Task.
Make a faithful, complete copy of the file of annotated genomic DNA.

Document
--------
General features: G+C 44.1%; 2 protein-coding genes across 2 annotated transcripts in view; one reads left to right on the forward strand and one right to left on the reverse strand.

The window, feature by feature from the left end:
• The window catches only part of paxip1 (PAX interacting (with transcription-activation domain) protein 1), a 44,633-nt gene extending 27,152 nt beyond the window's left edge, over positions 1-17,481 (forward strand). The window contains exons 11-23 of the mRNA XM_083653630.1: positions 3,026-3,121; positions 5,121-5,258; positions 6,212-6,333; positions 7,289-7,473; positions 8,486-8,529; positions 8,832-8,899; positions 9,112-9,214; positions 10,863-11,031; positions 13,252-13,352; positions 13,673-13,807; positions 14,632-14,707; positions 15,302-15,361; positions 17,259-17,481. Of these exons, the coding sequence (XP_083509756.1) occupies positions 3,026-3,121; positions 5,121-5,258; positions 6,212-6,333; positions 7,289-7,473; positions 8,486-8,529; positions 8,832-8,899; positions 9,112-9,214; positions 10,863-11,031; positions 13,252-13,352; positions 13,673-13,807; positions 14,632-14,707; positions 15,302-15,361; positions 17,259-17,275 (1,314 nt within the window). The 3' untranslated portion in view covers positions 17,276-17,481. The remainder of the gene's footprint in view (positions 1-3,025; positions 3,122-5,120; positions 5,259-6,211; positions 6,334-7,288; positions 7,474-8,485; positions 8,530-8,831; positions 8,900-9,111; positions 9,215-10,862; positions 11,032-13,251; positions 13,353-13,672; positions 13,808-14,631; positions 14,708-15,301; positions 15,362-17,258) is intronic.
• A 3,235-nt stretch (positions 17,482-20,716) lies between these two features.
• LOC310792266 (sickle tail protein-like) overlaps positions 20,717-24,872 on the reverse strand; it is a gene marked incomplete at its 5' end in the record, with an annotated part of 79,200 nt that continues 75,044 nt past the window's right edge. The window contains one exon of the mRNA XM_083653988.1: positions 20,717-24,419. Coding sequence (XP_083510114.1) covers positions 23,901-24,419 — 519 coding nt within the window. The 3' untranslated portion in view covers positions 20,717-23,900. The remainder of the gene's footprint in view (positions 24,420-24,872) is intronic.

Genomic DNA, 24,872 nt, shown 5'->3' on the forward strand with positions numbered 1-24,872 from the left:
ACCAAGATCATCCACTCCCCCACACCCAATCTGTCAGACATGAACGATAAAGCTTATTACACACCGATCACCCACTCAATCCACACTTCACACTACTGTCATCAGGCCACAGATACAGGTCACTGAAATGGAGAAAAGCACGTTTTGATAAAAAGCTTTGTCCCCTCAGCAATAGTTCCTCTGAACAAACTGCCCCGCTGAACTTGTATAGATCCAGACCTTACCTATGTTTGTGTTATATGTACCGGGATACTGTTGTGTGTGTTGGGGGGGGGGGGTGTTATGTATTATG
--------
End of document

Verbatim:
General features: G+C 44.1%; 2 protein-coding genes across 2 annotated transcripts in view; one reads left to right on the forward strand and one right to left on the reverse strand.

The window, feature by feature from the left end:
• The window catches only part of paxip1 (PAX interacting (with transcription-activation domain) protein 1), a 44,633-nt gene extending 27,152 nt beyond the window's left edge, over positions 1-17,481 (forward strand). The window contains exons 11-23 of the mRNA XM_083653630.1: positions 3,026-3,121; positions 5,121-5,258; positions 6,212-6,333; positions 7,289-7,473; positions 8,486-8,529; positions 8,832-8,899; positions 9,112-9,214; positions 10,863-11,031; positions 13,252-13,352; positions 13,673-13,807; positions 14,632-14,707; positions 15,302-15,361; positions 17,259-17,481. Of these exons, the coding sequence (XP_083509756.1) occupies positions 3,026-3,121; positions 5,121-5,258; positions 6,212-6,333; positions 7,289-7,473; positions 8,486-8,529; positions 8,832-8,899; positions 9,112-9,214; positions 10,863-11,031; positions 13,252-13,352; positions 13,673-13,807; positions 14,632-14,707; positions 15,302-15,361; positions 17,259-17,275 (1,314 nt within the window). The 3' untranslated portion in view covers positions 17,276-17,481. The remainder of the gene's footprint in view (positions 1-3,025; positions 3,122-5,120; positions 5,259-6,211; positions 6,334-7,288; positions 7,474-8,485; positions 8,530-8,831; positions 8,900-9,111; positions 9,215-10,862; positions 11,032-13,251; positions 13,353-13,672; positions 13,808-14,631; positions 14,708-15,301; positions 15,362-17,258) is intronic.
• A 3,235-nt stretch (positions 17,482-20,716) lies between these two features.
• LOC310792266 (sickle tail protein-like) overlaps positions 20,717-24,872 on the reverse strand; it is a gene marked incomplete at its 5' end in the record, with an annotated part of 79,200 nt that continues 75,044 nt past the window's right edge. The window contains one exon of the mRNA XM_083653988.1: positions 20,717-24,419. Coding sequence (XP_083510114.1) covers positions 23,901-24,419 — 519 coding nt within the window. The 3' untranslated portion in view covers positions 20,717-23,900. The remainder of the gene's footprint in view (positions 24,420-24,872) is intronic.

Genomic DNA, 24,872 nt, shown 5'->3' on the forward strand with positions numbered 1-24,872 from the left:
ACCAAGATCATCCACTCCCCCACACCCAATCTGTCAGACATGAACGATAAAGCTTATTACACACCGATCACCCACTCAATCCACACTTCACACTACTGTCATCAGGCCACAGATACAGGTCACTGAAATGGAGAAAAGCACGTTTTGATAAAAAGCTTTGTCCCCTCAGCAATAGTTCCTCTGAACAAACTGCCCCGCTGAACTTGTATAGATCCAGACCTTACCTATGTTTGTGTTATATGTACCGGGATACTGTTGTGTGTGTTGGGGGGGGGGGGTGTTATGTATTATG